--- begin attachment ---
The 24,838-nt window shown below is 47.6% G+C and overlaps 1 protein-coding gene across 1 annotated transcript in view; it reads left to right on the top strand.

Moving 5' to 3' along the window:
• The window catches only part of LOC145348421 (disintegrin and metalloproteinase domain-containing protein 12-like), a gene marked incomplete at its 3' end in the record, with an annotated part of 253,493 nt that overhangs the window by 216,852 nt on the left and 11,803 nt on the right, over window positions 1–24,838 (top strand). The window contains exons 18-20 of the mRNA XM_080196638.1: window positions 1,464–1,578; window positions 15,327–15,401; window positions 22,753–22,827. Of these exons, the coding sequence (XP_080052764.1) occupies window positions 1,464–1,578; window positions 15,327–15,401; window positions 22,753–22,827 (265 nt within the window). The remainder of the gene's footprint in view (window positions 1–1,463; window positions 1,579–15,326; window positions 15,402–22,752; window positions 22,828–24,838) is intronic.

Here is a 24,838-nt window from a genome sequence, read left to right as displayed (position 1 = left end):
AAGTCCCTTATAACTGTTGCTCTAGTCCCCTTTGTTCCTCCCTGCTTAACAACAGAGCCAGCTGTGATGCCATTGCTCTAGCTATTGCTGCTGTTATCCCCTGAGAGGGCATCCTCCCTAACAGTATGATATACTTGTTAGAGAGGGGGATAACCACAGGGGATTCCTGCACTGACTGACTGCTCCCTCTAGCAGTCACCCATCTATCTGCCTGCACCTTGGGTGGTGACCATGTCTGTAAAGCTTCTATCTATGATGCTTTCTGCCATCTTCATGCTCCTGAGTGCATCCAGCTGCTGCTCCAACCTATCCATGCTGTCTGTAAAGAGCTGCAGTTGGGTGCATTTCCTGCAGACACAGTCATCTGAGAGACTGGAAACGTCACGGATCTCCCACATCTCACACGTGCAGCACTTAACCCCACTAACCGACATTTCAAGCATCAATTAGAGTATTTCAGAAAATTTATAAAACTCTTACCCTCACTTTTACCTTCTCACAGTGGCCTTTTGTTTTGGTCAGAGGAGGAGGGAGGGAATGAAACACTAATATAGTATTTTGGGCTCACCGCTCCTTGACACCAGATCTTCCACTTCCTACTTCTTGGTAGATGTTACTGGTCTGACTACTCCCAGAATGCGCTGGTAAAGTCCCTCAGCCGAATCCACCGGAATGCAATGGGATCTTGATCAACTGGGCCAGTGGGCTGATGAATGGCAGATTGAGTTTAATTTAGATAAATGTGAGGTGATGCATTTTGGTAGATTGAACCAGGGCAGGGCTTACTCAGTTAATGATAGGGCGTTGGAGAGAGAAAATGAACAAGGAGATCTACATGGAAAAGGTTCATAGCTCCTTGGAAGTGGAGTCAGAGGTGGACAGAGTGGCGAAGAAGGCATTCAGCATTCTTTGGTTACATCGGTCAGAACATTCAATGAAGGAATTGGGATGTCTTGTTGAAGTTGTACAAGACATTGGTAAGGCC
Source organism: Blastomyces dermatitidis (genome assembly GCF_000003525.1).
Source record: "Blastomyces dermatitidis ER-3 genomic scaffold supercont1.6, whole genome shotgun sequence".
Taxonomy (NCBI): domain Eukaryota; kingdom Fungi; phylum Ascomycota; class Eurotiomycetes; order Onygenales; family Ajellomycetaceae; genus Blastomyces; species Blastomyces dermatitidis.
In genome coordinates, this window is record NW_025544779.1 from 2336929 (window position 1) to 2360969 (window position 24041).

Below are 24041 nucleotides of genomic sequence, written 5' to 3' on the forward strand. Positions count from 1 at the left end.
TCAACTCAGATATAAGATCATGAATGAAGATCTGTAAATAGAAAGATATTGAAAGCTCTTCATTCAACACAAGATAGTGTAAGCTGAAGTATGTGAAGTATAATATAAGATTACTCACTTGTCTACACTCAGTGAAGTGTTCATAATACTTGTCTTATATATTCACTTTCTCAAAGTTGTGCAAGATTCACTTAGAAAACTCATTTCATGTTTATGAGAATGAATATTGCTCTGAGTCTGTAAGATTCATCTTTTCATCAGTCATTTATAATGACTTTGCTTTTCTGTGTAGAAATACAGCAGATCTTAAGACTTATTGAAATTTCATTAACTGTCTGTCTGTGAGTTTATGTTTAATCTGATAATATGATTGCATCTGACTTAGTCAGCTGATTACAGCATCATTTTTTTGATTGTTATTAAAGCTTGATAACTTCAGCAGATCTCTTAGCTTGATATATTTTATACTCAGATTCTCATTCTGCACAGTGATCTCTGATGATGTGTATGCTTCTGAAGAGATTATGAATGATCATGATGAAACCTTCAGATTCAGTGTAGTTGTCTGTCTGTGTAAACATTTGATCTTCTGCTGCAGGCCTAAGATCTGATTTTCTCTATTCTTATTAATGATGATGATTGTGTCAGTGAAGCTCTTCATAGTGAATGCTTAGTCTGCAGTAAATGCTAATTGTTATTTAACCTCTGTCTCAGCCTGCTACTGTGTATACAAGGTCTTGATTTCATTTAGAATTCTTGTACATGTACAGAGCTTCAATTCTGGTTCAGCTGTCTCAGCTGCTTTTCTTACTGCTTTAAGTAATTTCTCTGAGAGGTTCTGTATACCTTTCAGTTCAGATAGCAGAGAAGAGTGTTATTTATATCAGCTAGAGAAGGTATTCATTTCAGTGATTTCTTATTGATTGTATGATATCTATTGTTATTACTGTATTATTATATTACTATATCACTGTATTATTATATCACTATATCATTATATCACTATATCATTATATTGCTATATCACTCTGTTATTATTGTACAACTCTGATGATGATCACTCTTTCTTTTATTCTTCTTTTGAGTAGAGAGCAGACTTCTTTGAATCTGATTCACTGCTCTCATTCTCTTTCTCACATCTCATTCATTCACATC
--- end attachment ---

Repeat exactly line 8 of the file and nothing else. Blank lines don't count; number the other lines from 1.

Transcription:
Taxonomy (NCBI): domain Eukaryota; kingdom Fungi; phylum Ascomycota; class Eurotiomycetes; order Onygenales; family Ajellomycetaceae; genus Blastomyces; species Blastomyces dermatitidis.